On New Year’s Day, the International Paralympic Committee (IPC) released an unequivocally hopeful message about the Tokyo Paralympics.

We will pull this off,” said Andrew Parsons, the IPC’s president. “We will organize an incredible Paralympic Games. The Tokyo Games will be different than previous editions. But that doesn’t mean they will be worse. It’s the other way around. I think it will be remembered forever in the history books.”

But at the same time Parsons’ message appeared, Japan was in the midst of a surge in COVID-19 cases. The infection and hospitalization rates remained very low by international standards—just 0.2 percent of Japanese citizens have been infected, far below the worldwide average of 1.1 percent—but the first week of 2021 was nevertheless the worst Japan has witnessed since the pandemic began. On January 8 the nation recorded an all-time high of 7,863 new COVID cases, more in a single day than the aggregate total for the first six months of 2020.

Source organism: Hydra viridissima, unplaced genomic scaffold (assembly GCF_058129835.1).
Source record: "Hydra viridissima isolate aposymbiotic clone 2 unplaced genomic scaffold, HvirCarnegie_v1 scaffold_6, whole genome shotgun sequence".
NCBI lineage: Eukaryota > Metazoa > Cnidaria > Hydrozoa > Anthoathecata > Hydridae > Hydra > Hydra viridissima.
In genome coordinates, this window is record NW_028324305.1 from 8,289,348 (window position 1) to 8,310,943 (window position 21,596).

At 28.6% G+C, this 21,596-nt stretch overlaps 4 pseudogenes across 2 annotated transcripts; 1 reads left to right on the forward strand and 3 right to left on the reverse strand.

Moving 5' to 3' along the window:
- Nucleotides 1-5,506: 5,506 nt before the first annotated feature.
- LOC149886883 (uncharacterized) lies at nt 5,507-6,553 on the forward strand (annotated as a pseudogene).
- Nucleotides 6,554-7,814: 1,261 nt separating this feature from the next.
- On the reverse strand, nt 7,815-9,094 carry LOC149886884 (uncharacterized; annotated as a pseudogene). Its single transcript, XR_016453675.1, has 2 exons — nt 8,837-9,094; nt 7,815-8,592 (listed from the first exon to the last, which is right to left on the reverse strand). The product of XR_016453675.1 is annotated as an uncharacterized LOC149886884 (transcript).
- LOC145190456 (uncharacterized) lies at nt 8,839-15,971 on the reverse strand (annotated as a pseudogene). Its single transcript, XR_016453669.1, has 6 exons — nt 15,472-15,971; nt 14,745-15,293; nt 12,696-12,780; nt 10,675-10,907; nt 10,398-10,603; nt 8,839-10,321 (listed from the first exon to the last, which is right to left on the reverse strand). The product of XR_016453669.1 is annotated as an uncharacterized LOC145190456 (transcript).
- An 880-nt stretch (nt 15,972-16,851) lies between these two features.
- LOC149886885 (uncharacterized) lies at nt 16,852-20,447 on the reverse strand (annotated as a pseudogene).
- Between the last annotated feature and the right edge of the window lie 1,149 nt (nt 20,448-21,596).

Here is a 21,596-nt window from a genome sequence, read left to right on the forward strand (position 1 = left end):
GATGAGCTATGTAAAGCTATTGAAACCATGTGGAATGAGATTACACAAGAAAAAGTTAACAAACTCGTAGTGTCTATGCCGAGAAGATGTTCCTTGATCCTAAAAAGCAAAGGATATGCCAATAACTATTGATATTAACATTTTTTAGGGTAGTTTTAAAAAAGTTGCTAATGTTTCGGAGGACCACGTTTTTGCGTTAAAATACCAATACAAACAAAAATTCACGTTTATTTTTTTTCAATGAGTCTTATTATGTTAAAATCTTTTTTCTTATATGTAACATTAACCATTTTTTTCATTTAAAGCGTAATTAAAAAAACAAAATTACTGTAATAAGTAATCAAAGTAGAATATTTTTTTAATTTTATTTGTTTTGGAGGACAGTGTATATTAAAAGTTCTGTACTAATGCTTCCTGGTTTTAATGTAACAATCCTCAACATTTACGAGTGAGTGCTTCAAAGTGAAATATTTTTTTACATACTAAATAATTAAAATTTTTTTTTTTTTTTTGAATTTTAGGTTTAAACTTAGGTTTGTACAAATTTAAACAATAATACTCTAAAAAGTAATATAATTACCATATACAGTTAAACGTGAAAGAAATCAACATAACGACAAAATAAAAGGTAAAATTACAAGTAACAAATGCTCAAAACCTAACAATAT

The city of Tokyo declared a state of emergency that day. Two days later, the Kyodo News reported that 80 percent of Japan’s citizens think the Games should be cancelled.

The Olympic Games are supposed to start on July 23, a little more than six months from today. The Paralympics are scheduled to begin 32 days later, on August 24. Are they really going to happen? Let’s sift through some tea leaves.

Concerning signs

The COVID surge in Japan ranks high on this list, but it’s not the only troubling trend. Nearly 20 international competitions that were scheduled for the first three months of 2021 have now been postponed or cancelled. They include Olympic and Paralympic qualifying events that are essential to planning and coordination of the Games themselves. The longer they’re delayed, the more difficult it will be to stage the Paralympics.